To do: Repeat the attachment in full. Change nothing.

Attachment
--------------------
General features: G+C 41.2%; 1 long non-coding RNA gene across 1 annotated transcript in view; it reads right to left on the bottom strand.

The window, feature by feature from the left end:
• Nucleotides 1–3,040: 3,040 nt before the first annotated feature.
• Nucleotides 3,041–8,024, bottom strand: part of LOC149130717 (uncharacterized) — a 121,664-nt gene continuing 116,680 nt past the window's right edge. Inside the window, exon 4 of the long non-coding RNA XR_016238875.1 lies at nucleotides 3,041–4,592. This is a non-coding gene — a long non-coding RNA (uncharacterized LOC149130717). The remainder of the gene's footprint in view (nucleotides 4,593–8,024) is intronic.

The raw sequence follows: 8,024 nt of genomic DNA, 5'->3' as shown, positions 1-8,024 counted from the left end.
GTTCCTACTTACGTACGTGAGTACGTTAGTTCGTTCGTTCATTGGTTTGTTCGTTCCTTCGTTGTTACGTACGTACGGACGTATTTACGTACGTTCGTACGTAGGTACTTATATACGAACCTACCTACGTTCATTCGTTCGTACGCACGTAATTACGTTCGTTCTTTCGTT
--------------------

General features: G+C 41.2%; 1 long non-coding RNA gene across 1 annotated transcript in view; it reads right to left on the bottom strand.

The window, feature by feature from the left end:
• Nucleotides 1–3,040: 3,040 nt before the first annotated feature.
• Nucleotides 3,041–8,024, bottom strand: part of LOC149130717 (uncharacterized) — a 121,664-nt gene continuing 116,680 nt past the window's right edge. Inside the window, exon 4 of the long non-coding RNA XR_016238875.1 lies at nucleotides 3,041–4,592. This is a non-coding gene — a long non-coding RNA (uncharacterized LOC149130717). The remainder of the gene's footprint in view (nucleotides 4,593–8,024) is intronic.

The raw sequence follows: 8,024 nt of genomic DNA, 5'->3' as shown, positions 1-8,024 counted from the left end.
GTTCCTACTTACGTACGTGAGTACGTTAGTTCGTTCGTTCATTGGTTTGTTCGTTCCTTCGTTGTTACGTACGTACGGACGTATTTACGTACGTTCGTACGTAGGTACTTATATACGAACCTACCTACGTTCATTCGTTCGTACGCACGTAATTACGTTCGTTCTTTCGTT